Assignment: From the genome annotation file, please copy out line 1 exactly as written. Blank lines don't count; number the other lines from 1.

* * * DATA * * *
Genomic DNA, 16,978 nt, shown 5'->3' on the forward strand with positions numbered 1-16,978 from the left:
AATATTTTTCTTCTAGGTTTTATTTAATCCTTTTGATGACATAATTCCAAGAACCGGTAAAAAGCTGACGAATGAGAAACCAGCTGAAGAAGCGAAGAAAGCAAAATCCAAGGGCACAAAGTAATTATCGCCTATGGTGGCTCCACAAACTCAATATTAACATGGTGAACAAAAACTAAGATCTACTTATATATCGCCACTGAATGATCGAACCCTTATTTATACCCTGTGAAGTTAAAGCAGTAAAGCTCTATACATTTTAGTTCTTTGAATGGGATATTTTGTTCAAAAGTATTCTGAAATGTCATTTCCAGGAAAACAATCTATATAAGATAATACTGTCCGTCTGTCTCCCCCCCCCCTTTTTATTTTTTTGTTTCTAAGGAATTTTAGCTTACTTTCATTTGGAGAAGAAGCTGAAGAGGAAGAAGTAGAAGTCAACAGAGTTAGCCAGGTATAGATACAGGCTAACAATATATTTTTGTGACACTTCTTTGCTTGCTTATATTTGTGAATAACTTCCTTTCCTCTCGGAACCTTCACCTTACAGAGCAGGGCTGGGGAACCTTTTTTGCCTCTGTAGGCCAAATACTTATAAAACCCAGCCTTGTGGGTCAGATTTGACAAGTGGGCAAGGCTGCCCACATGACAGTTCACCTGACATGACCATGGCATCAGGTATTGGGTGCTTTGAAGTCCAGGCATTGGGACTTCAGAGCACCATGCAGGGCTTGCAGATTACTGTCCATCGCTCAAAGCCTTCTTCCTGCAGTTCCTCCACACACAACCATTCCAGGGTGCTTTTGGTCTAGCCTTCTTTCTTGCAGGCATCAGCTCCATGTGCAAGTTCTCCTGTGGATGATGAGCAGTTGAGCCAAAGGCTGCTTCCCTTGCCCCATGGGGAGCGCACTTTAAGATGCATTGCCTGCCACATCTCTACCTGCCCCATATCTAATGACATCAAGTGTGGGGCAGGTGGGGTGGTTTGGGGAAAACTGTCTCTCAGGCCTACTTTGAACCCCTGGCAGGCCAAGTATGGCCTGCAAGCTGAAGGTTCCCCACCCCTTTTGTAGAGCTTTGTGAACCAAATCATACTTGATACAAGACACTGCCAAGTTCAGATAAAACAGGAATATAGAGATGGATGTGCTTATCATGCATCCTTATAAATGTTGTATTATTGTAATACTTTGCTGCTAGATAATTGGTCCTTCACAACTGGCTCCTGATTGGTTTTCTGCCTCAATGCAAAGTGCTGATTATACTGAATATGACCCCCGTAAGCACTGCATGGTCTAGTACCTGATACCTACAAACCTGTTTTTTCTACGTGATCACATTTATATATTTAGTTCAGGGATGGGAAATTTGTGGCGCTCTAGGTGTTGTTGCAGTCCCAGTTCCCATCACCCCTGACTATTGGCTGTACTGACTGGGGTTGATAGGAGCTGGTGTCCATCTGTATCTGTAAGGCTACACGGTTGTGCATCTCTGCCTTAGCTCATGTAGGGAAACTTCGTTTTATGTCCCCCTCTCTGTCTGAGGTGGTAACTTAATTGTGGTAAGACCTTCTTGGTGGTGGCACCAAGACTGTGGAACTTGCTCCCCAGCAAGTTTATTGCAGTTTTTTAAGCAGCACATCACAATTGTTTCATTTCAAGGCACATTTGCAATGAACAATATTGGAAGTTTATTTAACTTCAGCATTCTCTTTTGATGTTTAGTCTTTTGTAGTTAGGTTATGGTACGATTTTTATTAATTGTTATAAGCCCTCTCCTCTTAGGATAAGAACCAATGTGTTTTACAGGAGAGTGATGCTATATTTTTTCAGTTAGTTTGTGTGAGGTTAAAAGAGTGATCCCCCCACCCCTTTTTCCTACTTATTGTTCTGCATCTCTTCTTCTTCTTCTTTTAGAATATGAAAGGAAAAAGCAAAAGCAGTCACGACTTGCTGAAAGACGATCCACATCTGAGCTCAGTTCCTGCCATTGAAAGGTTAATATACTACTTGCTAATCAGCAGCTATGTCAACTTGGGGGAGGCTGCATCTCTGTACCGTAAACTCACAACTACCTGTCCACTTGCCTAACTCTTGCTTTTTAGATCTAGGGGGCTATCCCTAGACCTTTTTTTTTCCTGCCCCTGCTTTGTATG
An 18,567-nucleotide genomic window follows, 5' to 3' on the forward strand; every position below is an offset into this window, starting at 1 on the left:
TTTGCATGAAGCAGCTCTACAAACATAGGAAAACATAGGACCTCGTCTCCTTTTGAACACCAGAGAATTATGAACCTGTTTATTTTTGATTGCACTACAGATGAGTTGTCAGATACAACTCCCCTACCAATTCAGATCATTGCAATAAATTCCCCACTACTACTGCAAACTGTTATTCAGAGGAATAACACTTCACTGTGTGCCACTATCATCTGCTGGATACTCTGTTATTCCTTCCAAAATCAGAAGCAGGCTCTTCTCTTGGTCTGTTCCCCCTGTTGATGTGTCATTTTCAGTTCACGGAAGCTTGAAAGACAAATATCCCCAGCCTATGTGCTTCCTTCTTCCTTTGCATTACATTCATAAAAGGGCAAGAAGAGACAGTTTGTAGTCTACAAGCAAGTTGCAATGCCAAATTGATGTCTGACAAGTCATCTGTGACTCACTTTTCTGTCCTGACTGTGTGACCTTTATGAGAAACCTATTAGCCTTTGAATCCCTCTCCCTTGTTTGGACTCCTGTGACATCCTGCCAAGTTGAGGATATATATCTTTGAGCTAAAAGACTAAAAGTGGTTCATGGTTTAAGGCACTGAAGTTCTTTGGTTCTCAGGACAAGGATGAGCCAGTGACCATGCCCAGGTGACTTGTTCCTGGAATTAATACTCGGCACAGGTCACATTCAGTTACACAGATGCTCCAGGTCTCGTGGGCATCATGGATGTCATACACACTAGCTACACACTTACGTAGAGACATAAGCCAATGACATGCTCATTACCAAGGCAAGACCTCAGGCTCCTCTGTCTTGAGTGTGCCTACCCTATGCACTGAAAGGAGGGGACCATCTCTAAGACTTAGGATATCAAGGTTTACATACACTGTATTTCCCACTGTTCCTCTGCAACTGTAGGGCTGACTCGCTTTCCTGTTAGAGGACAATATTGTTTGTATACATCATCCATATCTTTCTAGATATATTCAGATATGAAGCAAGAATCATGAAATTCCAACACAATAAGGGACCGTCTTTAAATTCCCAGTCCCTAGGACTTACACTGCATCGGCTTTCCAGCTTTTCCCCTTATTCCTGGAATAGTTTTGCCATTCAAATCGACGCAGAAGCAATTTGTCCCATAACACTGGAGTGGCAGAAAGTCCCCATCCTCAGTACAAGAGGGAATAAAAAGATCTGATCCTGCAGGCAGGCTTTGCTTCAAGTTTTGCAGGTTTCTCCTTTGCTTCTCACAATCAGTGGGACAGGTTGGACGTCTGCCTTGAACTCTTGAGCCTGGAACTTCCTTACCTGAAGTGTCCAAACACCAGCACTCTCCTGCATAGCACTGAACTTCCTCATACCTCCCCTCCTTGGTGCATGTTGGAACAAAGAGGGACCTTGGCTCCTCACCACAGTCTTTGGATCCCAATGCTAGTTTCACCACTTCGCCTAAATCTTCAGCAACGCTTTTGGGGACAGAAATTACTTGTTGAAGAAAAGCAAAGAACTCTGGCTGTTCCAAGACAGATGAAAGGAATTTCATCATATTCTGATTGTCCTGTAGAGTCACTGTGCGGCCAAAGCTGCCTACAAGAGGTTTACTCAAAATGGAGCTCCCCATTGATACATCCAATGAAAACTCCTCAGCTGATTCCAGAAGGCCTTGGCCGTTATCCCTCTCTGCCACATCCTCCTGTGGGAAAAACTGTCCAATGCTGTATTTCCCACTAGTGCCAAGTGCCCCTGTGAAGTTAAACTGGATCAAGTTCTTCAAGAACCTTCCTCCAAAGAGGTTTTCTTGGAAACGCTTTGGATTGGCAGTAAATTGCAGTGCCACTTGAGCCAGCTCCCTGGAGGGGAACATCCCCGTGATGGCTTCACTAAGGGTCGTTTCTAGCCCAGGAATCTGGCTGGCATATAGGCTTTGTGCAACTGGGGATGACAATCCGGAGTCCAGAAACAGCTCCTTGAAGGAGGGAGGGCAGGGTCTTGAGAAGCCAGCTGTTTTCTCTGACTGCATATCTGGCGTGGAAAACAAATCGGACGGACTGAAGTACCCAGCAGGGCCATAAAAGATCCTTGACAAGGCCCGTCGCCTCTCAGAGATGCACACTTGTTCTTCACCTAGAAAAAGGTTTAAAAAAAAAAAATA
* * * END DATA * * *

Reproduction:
Genomic DNA, 16,978 nt, shown 5'->3' on the forward strand with positions numbered 1-16,978 from the left: